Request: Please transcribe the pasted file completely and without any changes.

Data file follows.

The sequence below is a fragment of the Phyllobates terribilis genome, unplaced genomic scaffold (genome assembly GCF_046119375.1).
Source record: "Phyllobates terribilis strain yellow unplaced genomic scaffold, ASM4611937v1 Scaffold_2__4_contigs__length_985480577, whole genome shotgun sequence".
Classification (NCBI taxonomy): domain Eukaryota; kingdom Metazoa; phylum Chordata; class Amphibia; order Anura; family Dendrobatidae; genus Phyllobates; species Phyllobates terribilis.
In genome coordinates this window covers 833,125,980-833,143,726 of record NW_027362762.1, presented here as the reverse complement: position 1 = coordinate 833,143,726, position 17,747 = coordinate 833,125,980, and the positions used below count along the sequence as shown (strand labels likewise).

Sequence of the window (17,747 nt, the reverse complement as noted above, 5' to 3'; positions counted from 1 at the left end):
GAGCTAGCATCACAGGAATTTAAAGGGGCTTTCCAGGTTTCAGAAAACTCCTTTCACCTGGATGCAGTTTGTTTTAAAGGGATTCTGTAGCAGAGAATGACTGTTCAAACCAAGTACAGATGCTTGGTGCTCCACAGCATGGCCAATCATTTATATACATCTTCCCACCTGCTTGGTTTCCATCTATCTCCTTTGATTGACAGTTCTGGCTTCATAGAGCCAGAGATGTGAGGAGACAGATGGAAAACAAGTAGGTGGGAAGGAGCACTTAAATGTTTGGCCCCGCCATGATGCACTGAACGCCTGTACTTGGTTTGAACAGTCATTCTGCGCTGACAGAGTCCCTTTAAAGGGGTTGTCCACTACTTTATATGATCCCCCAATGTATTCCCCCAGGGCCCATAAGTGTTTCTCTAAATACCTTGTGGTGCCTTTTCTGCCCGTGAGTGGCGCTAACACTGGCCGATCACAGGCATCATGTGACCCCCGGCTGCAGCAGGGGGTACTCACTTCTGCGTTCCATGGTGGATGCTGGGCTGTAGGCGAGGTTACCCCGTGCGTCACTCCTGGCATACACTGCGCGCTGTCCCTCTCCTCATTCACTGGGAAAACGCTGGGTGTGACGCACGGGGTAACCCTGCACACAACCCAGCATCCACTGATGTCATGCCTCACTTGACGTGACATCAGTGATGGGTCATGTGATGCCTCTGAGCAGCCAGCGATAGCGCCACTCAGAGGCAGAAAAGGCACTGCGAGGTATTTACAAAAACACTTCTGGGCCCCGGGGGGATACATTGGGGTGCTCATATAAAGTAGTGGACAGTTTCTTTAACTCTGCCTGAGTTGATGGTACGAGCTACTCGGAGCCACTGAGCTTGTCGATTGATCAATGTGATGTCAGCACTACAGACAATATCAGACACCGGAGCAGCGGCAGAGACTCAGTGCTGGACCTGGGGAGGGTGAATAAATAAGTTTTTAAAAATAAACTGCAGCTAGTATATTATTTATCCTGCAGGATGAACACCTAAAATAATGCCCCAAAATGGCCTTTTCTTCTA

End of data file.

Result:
The sequence below is a fragment of the Phyllobates terribilis genome, unplaced genomic scaffold (genome assembly GCF_046119375.1).
Source record: "Phyllobates terribilis strain yellow unplaced genomic scaffold, ASM4611937v1 Scaffold_2__4_contigs__length_985480577, whole genome shotgun sequence".
Classification (NCBI taxonomy): domain Eukaryota; kingdom Metazoa; phylum Chordata; class Amphibia; order Anura; family Dendrobatidae; genus Phyllobates; species Phyllobates terribilis.
In genome coordinates this window covers 833,125,980-833,143,726 of record NW_027362762.1, presented here as the reverse complement: position 1 = coordinate 833,143,726, position 17,747 = coordinate 833,125,980, and the positions used below count along the sequence as shown (strand labels likewise).

Sequence of the window (17,747 nt, the reverse complement as noted above, 5' to 3'; positions counted from 1 at the left end):
GAGCTAGCATCACAGGAATTTAAAGGGGCTTTCCAGGTTTCAGAAAACTCCTTTCACCTGGATGCAGTTTGTTTTAAAGGGATTCTGTAGCAGAGAATGACTGTTCAAACCAAGTACAGATGCTTGGTGCTCCACAGCATGGCCAATCATTTATATACATCTTCCCACCTGCTTGGTTTCCATCTATCTCCTTTGATTGACAGTTCTGGCTTCATAGAGCCAGAGATGTGAGGAGACAGATGGAAAACAAGTAGGTGGGAAGGAGCACTTAAATGTTTGGCCCCGCCATGATGCACTGAACGCCTGTACTTGGTTTGAACAGTCATTCTGCGCTGACAGAGTCCCTTTAAAGGGGTTGTCCACTACTTTATATGATCCCCCAATGTATTCCCCCAGGGCCCATAAGTGTTTCTCTAAATACCTTGTGGTGCCTTTTCTGCCCGTGAGTGGCGCTAACACTGGCCGATCACAGGCATCATGTGACCCCCGGCTGCAGCAGGGGGTACTCACTTCTGCGTTCCATGGTGGATGCTGGGCTGTAGGCGAGGTTACCCCGTGCGTCACTCCTGGCATACACTGCGCGCTGTCCCTCTCCTCATTCACTGGGAAAACGCTGGGTGTGACGCACGGGGTAACCCTGCACACAACCCAGCATCCACTGATGTCATGCCTCACTTGACGTGACATCAGTGATGGGTCATGTGATGCCTCTGAGCAGCCAGCGATAGCGCCACTCAGAGGCAGAAAAGGCACTGCGAGGTATTTACAAAAACACTTCTGGGCCCCGGGGGGATACATTGGGGTGCTCATATAAAGTAGTGGACAGTTTCTTTAACTCTGCCTGAGTTGATGGTACGAGCTACTCGGAGCCACTGAGCTTGTCGATTGATCAATGTGATGTCAGCACTACAGACAATATCAGACACCGGAGCAGCGGCAGAGACTCAGTGCTGGACCTGGGGAGGGTGAATAAATAAGTTTTTAAAAATAAACTGCAGCTAGTATATTATTTATCCTGCAGGATGAACACCTAAAATAATGCCCCAAAATGGCCTTTTCTTCTA